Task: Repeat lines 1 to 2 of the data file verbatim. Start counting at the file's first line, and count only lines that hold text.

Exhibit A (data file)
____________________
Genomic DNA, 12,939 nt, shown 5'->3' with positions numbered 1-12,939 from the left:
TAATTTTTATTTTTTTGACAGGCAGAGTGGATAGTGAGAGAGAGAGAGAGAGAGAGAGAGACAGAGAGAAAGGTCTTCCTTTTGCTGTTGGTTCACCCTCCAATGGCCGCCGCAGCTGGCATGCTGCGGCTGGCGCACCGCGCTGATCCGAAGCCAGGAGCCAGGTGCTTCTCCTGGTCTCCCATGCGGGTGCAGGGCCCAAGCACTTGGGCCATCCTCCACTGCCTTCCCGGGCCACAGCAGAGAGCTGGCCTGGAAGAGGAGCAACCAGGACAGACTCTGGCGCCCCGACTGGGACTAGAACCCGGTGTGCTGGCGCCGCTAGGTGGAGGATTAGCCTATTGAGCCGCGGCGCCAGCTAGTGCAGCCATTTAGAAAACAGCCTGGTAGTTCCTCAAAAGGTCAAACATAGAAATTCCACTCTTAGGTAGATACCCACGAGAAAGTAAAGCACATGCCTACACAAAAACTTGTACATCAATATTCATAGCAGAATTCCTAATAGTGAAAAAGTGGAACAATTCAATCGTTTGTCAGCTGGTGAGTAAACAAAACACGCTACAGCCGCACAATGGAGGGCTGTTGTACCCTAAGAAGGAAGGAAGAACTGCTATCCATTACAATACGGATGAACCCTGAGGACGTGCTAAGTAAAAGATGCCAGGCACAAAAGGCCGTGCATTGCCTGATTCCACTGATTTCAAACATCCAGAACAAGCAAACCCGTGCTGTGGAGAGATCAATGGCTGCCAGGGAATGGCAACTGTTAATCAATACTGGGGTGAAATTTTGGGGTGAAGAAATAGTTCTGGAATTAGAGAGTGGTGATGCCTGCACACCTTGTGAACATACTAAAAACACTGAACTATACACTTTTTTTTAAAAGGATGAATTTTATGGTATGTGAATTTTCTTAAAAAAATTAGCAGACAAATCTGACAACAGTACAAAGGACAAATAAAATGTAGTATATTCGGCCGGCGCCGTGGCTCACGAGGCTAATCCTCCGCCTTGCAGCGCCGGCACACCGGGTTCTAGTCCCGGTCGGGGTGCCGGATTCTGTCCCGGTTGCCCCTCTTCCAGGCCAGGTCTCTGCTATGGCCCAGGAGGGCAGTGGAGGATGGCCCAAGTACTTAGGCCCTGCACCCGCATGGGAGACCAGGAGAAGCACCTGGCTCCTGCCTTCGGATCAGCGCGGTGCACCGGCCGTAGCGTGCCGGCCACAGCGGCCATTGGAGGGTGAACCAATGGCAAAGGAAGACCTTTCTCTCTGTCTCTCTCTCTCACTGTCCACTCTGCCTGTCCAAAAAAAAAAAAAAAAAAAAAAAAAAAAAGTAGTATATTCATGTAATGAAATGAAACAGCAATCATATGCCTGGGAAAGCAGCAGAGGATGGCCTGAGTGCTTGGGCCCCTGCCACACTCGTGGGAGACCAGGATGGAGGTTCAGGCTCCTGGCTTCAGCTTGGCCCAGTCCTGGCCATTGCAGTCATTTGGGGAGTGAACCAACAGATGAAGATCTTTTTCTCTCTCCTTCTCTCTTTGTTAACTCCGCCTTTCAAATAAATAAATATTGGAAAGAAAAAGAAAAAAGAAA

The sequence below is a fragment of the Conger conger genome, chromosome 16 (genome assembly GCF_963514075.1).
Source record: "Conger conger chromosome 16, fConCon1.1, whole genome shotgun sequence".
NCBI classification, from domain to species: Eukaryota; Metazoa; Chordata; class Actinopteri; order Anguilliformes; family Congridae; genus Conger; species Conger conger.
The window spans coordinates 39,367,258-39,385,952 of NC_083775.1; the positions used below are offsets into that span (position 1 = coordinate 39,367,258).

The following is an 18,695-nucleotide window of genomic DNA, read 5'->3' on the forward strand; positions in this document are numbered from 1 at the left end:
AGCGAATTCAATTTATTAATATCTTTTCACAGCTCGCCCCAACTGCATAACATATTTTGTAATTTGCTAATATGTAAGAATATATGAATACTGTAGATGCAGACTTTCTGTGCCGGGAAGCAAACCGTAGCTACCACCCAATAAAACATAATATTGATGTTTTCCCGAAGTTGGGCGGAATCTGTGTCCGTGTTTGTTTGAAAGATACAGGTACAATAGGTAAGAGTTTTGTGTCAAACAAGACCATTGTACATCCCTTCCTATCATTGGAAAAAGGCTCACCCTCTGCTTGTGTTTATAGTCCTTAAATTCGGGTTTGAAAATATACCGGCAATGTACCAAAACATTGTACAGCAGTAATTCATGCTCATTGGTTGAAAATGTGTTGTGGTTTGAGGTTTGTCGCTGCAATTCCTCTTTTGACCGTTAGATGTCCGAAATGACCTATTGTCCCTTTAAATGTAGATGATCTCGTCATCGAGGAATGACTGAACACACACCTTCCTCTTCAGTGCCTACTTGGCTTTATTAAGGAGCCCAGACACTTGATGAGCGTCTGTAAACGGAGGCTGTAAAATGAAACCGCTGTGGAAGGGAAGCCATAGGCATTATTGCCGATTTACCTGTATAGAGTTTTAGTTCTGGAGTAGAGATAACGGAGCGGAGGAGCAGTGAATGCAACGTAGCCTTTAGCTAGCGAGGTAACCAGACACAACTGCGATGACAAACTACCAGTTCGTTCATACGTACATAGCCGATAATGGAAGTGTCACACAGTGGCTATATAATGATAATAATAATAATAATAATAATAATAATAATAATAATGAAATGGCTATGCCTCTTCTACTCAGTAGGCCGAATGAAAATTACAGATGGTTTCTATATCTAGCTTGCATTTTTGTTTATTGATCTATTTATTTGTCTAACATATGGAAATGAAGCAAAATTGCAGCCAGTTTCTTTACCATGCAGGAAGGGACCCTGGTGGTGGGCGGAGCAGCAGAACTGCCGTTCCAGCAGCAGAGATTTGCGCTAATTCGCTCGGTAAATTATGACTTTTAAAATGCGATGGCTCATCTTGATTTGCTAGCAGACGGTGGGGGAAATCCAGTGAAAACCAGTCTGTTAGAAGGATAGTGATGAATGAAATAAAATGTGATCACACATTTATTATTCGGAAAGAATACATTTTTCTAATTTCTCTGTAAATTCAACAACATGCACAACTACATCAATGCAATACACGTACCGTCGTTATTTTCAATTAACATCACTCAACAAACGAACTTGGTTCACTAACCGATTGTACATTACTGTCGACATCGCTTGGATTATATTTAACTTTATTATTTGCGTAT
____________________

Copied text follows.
Genomic DNA, 12,939 nt, shown 5'->3' with positions numbered 1-12,939 from the left:
TAATTTTTATTTTTTTGACAGGCAGAGTGGATAGTGAGAGAGAGAGAGAGAGAGAGAGAGACAGAGAGAAAGGTCTTCCTTTTGCTGTTGGTTCACCCTCCAATGGCCGCCGCAGCTGGCATGCTGCGGCTGGCGCACCGCGCTGATCCGAAGCCAGGAGCCAGGTGCTTCTCCTGGTCTCCCATGCGGGTGCAGGGCCCAAGCACTTGGGCCATCCTCCACTGCCTTCCCGGGCCACAGCAGAGAGCTGGCCTGGAAGAGGAGCAACCAGGACAGACTCTGGCGCCCCGACTGGGACTAGAACCCGGTGTGCTGGCGCCGCTAGGTGGAGGATTAGCCTATTGAGCCGCGGCGCCAGCTAGTGCAGCCATTTAGAAAACAGCCTGGTAGTTCCTCAAAAGGTCAAACATAGAAATTCCACTCTTAGGTAGATACCCACGAGAAAGTAAAGCACATGCCTACACAAAAACTTGTACATCAATATTCATAGCAGAATTCCTAATAGTGAAAAAGTGGAACAATTCAATCGTTTGTCAGCTGGTGAGTAAACAAAACACGCTACAGCCGCACAATGGAGGGCTGTTGTACCCTAAGAAGGAAGGAAGAACTGCTATCCATTACAATACGGATGAACCCTGAGGACGTGCTAAGTAAAAGATGCCAGGCACAAAAGGCCGTGCATTGCCTGATTCCACTGATTTCAAACATCCAGAACAAGCAAACCCGTGCTGTGGAGAGATCAATGGCTGCCAGGGAATGGCAACTGTTAATCAATACTGGGGTGAAATTTTGGGGTGAAGAAATAGTTCTGGAATTAGAGAGTGGTGATGCCTGCACACCTTGTGAACATACTAAAAACACTGAACTATACACTTTTTTTTAAAAGGATGAATTTTATGGTATGTGAATTTTCTTAAAAAAATTAGCAGACAAATCTGACAACAGTACAAAGGACAAATAAAATGTAGTATATTCGGCCGGCGCCGTGGCTCACGAGGCTAATCCTCCGCCTTGCAGCGCCGGCACACCGGGTTCTAGTCCCGGTCGGGGTGCCGGATTCTGTCCCGGTTGCCCCTCTTCCAGGCCAGGTCTCTGCTATGGCCCAGGAGGGCAGTGGAGGATGGCCCAAGTACTTAGGCCCTGCACCCGCATGGGAGACCAGGAGAAGCACCTGGCTCCTGCCTTCGGATCAGCGCGGTGCACCGGCCGTAGCGTGCCGGCCACAGCGGCCATTGGAGGGTGAACCAATGGCAAAGGAAGACCTTTCTCTCTGTCTCTCTCTCTCACTGTCCACTCTGCCTGTCCAAAAAAAAAAAAAAAAAAAAAAAAAAAAAGTAGTATATTCATGTAATGAAATGAAACAGCAATCATATGCCTGGGAAAGCAGCAGAGGATGGCCTGAGTGCTTGGGCCCCTGCCACACTCGTGGGAGACCAGGATGGAGGTTCAGGCTCCTGGCTTCAGCTTGGCCCAGTCCTGGCCATTGCAGTCATTTGGGGAGTGAACCAACAGATGAAGATCTTTTTCTCTCTCCTTCTCTCTTTGTTAACTCCGCCTTTCAAATAAATAAATATTGGAAAGAAAAAGAAAAAAGAAA